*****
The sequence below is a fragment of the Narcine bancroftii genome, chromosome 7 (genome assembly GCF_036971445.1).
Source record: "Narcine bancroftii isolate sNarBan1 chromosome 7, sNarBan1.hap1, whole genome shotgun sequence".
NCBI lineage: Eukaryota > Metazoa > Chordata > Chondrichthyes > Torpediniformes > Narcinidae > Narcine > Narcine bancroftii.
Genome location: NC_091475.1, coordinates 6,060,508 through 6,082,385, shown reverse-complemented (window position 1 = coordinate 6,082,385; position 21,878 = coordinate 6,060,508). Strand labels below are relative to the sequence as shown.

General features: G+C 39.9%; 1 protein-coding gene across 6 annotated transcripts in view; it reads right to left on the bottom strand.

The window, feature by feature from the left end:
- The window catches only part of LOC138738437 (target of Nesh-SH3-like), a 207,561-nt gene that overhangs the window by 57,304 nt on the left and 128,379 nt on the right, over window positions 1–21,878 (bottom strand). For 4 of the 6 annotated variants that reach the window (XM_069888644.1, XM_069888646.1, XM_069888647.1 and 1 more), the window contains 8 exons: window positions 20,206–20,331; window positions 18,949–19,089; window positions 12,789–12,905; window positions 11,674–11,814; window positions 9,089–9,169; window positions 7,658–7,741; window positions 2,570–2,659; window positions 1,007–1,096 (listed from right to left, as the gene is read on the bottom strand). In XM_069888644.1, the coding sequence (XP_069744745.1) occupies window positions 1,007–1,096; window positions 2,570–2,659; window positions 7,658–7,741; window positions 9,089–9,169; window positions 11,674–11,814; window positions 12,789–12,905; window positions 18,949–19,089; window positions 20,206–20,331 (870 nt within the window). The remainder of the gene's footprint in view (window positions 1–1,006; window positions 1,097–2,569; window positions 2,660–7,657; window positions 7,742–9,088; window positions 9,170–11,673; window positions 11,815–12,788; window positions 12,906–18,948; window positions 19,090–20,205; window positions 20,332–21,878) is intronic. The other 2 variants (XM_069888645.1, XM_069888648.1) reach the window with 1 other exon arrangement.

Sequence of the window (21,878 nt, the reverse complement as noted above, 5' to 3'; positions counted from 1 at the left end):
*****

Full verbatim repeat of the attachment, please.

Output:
The sequence below is a fragment of the Narcine bancroftii genome, chromosome 7 (genome assembly GCF_036971445.1).
Source record: "Narcine bancroftii isolate sNarBan1 chromosome 7, sNarBan1.hap1, whole genome shotgun sequence".
NCBI lineage: Eukaryota > Metazoa > Chordata > Chondrichthyes > Torpediniformes > Narcinidae > Narcine > Narcine bancroftii.
Genome location: NC_091475.1, coordinates 6,060,508 through 6,082,385, shown reverse-complemented (window position 1 = coordinate 6,082,385; position 21,878 = coordinate 6,060,508). Strand labels below are relative to the sequence as shown.

General features: G+C 39.9%; 1 protein-coding gene across 6 annotated transcripts in view; it reads right to left on the bottom strand.

The window, feature by feature from the left end:
- The window catches only part of LOC138738437 (target of Nesh-SH3-like), a 207,561-nt gene that overhangs the window by 57,304 nt on the left and 128,379 nt on the right, over window positions 1–21,878 (bottom strand). For 4 of the 6 annotated variants that reach the window (XM_069888644.1, XM_069888646.1, XM_069888647.1 and 1 more), the window contains 8 exons: window positions 20,206–20,331; window positions 18,949–19,089; window positions 12,789–12,905; window positions 11,674–11,814; window positions 9,089–9,169; window positions 7,658–7,741; window positions 2,570–2,659; window positions 1,007–1,096 (listed from right to left, as the gene is read on the bottom strand). In XM_069888644.1, the coding sequence (XP_069744745.1) occupies window positions 1,007–1,096; window positions 2,570–2,659; window positions 7,658–7,741; window positions 9,089–9,169; window positions 11,674–11,814; window positions 12,789–12,905; window positions 18,949–19,089; window positions 20,206–20,331 (870 nt within the window). The remainder of the gene's footprint in view (window positions 1–1,006; window positions 1,097–2,569; window positions 2,660–7,657; window positions 7,742–9,088; window positions 9,170–11,673; window positions 11,815–12,788; window positions 12,906–18,948; window positions 19,090–20,205; window positions 20,332–21,878) is intronic. The other 2 variants (XM_069888645.1, XM_069888648.1) reach the window with 1 other exon arrangement.

Sequence of the window (21,878 nt, the reverse complement as noted above, 5' to 3'; positions counted from 1 at the left end):